And this follows other innovations for the Chinese market in mind – one where Penfolds has lost so much business for its Australian wines due to the tariff’s crisis (once 40% of its earnings) – such as a baijiu-fortified Shiraz, as well as, four years ago, a 28-year-old, AUD$425 Penfolds brandy.
Then there is another innovation, in the form of Penfolds ‘Superblends’, which were first unveiled last year and comprise an 802A and 802B, which are Cabernet/Shiraz blends made with slightly different barrel finishes and inspired, in name at least, by the ‘Super Tuscans’ of Italy.
As for other countries, there’s the US – where Penfolds has made a four-strong California Collection, released last year, two of them including small quantities of South Australia Shiraz in the blends.
This link with the US – which dates back to 1988, when Penfolds took a stake in California’s Geyser Peak – will soon be further cemented when, Gago also told db, the brand releases a wine from the US made using cuttings of Shiraz taken from Penfolds’ Kalimna property in Barossa that were planted in Napa’s Calistoga sub-region in 1998. He commented that an inaugural 2018 vintage using fruit from these vines is “close to release”.
And that’s not all. Some of Penfolds most surprising additions concern fine wines made by blending across vintages, rather than continents.
This approach began with its G series, a blend of different vintages of Grange, with the current release being G5, which incorporates wines from the 2010, 2012, 2014, 2016 and 2018 harvests.
Just 2,200 bottles have been made, and the wine, which gained a 100-point score from James Suckling, sells for more than £2,800, and, says Gago, has shown to be a good investment, with the inaugural G3, which was launched in 2017, and greeted with a mixed reception from wine critics, trading at auction for AUD$18,000 (£10,000).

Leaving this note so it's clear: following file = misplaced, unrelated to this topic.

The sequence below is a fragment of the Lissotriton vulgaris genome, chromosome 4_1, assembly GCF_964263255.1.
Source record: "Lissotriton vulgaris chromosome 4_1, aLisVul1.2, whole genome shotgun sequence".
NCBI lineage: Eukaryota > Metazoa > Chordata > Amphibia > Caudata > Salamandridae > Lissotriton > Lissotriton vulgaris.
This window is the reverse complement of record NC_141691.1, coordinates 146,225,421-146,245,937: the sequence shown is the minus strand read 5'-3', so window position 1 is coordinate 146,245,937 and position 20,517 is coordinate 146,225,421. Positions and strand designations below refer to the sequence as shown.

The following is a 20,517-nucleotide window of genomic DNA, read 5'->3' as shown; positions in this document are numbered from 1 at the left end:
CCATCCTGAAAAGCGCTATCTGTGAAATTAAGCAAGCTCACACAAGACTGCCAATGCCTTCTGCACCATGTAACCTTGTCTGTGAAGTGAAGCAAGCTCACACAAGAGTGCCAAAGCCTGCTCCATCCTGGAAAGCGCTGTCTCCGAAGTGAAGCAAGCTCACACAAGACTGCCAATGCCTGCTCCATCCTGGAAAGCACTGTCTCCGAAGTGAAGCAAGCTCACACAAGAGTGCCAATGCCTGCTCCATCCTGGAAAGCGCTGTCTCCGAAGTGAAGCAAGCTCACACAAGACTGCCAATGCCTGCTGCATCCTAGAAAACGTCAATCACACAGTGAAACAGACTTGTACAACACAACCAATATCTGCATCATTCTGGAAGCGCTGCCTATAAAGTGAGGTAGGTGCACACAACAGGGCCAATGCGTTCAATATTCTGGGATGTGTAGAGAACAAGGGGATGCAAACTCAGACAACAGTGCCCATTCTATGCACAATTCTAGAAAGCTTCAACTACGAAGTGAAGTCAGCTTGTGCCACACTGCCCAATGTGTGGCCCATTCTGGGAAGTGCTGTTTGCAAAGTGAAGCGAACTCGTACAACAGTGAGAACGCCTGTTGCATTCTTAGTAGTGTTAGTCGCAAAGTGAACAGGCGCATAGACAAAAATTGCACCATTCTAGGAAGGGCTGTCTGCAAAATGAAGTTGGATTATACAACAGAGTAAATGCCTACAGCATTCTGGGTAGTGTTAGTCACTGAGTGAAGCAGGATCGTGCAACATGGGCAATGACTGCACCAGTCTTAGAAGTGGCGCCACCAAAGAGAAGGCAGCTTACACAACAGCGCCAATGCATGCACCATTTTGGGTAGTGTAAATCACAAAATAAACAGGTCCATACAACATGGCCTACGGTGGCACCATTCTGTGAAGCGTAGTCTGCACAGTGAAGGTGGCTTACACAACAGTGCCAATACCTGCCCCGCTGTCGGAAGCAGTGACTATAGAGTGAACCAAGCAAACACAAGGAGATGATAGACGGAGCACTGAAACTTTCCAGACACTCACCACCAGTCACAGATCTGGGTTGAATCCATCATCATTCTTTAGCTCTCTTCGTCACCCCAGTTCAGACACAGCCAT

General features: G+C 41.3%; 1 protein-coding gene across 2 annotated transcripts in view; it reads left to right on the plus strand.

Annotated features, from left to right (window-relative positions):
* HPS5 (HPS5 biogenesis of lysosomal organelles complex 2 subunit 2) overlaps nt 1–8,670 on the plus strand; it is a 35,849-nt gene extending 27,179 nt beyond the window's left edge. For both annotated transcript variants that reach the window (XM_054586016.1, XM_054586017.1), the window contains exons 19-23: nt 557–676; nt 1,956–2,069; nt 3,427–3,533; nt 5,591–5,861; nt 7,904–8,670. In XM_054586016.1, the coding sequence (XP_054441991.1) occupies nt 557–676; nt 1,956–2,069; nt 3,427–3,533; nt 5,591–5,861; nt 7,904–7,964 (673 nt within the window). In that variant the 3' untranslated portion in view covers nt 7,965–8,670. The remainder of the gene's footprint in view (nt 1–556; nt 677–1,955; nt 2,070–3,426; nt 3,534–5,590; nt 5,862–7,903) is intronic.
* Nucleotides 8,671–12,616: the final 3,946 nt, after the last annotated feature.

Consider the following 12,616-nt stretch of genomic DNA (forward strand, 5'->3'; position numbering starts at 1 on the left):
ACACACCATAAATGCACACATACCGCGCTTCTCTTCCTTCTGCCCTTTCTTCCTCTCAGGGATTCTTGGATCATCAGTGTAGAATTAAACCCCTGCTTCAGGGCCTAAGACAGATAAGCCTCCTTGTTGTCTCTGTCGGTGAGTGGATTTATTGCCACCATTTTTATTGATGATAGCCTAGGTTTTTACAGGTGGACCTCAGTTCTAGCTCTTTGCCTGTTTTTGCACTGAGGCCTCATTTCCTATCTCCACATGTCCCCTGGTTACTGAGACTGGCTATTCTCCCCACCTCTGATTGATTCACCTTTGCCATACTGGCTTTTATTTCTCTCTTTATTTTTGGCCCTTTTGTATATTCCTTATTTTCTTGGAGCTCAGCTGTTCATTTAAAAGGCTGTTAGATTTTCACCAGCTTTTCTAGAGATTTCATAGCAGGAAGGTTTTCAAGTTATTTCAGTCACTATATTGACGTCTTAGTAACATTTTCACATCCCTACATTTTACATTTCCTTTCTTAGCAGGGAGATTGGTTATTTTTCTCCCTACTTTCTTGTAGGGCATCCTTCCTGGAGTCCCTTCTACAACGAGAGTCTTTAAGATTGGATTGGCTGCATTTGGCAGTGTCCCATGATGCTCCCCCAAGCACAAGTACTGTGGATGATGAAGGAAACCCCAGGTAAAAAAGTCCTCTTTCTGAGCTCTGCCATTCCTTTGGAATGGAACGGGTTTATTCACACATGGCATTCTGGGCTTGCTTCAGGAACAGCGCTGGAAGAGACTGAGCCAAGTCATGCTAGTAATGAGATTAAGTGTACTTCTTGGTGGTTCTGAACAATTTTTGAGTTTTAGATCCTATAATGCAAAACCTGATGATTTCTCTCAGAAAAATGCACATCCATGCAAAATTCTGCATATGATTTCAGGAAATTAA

As for a future addition to a special blended Grange, well, that will come with the same approach being taken to the white wine equivalent of this flagship Penfolds red: Yattarna Chardonnay.
So, the Yattarna Chardonnay is soon to be blended too, Gago told db, with Penfolds planning to unveil the V5 Chardonnay – incorporating five vintages of Yattarna: ‘11,’12, ‘14, ‘16 and the yet to be released ’21 Yattarna, with Gago comparing the concept to a prestige cuvée multi-vintage Champagne.
Finally, as already reported on by db, Penfolds is not only expanding its global footprint into new wine regions, fizz, and spirits, but beyond alcoholic drinks altogether, as the brand looks to “venture beyond” fine wine to become “global luxury icon”.
It’s also trialling new distribution techniques, having listed the 2018 vintage of Penfolds Bin 169 on La Place de Bordeaux on 2 September last year.
In the meantime, for those of you who find all the numbers and letters in the ever-expanding Penfolds range of wines confusing, Gago made this good point when he was in London for the launch of the French wines.
Noting that Yattarna is Bin 144, and Grange Bin 95, he said, “Bin numbers are really handy when you have so many wines, because it’s hard to keep coming up with original names.”
Certainly it would be a task to assign an original name to every launch, and probably no less confusing for the consumer, such is the extent of the Penfolds range today. Indeed, this is portfolio of wines that’s testament to a creative, and open-minded approach, and one that belies the brand’s classic look.